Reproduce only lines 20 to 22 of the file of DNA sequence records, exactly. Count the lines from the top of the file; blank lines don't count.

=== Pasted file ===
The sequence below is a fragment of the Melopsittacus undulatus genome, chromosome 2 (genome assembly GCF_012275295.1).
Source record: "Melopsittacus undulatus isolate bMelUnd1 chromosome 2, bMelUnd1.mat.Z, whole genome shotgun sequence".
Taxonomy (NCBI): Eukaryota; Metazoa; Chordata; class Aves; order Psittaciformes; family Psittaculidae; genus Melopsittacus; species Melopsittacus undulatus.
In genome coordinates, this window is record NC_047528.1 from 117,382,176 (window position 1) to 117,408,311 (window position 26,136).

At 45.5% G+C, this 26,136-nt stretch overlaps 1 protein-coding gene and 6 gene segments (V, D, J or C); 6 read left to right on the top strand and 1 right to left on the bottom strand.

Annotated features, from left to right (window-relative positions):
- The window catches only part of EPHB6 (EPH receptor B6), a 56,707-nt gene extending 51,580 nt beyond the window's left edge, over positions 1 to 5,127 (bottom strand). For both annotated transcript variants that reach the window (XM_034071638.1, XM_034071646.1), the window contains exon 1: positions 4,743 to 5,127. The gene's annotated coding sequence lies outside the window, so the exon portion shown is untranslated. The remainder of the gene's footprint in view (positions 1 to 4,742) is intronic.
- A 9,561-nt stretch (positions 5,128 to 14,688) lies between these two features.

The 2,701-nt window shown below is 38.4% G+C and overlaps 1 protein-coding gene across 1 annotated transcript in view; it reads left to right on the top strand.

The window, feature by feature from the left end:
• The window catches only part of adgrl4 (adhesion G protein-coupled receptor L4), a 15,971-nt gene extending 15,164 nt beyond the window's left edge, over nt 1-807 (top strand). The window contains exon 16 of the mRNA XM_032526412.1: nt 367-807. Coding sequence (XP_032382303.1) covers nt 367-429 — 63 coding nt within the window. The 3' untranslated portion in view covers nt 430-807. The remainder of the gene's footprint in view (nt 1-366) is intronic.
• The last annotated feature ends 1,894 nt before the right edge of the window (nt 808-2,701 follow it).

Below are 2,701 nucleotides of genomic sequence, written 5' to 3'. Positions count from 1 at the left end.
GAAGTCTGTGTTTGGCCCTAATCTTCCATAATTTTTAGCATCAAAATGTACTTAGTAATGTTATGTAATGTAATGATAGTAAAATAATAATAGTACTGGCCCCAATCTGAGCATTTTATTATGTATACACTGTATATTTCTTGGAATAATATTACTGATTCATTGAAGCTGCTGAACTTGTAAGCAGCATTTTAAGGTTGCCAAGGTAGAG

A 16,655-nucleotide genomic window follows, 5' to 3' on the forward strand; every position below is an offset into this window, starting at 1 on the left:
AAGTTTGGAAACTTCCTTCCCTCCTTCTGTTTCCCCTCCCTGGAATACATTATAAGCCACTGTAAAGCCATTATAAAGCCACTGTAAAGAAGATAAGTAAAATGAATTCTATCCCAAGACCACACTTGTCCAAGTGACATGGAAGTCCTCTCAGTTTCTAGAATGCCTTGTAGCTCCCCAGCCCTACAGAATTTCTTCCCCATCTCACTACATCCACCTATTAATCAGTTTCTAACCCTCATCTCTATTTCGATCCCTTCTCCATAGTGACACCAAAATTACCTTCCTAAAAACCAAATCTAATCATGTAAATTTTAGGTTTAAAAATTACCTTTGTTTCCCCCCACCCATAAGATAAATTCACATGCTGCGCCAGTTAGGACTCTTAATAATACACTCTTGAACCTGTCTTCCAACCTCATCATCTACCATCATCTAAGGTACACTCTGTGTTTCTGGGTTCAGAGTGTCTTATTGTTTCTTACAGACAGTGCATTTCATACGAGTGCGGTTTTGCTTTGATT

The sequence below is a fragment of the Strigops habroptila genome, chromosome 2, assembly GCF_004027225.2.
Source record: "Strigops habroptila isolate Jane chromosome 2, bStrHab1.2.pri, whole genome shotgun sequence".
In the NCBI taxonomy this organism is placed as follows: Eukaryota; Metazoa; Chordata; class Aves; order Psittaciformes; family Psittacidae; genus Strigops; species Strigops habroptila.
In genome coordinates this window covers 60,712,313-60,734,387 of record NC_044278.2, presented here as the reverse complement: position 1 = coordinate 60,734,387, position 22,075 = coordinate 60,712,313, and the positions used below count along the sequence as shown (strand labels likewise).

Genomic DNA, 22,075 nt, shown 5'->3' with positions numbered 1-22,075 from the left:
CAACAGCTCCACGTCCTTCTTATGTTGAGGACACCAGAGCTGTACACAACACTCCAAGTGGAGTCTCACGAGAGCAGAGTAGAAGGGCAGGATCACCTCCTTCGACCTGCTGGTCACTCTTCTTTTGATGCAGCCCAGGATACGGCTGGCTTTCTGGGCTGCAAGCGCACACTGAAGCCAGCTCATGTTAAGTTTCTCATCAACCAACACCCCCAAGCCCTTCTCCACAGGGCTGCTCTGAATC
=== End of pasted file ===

In genome coordinates this window covers 60,712,313-60,734,387 of record NC_044278.2, presented here as the reverse complement: position 1 = coordinate 60,734,387, position 22,075 = coordinate 60,712,313, and the positions used below count along the sequence as shown (strand labels likewise).

Genomic DNA, 22,075 nt, shown 5'->3' with positions numbered 1-22,075 from the left:
CAACAGCTCCACGTCCTTCTTATGTTGAGGACACCAGAGCTGTACACAACACTCCAAGTGGAGTCTCACGAGAGCAGAGTAGAAGGGCAGGATCACCTCCTTCGACCTGCTGGTCACTCTTCTTTTGATGCAGCCCAGGATACGGCTGGCTTTCTGGGCTGCAAGCGCACACTGAAGCCAGCTCATGTTAAGTTTCTCATCAACCAACACCCCCAAGCCCTTCTCCACAGGGCTGCTCTGAATC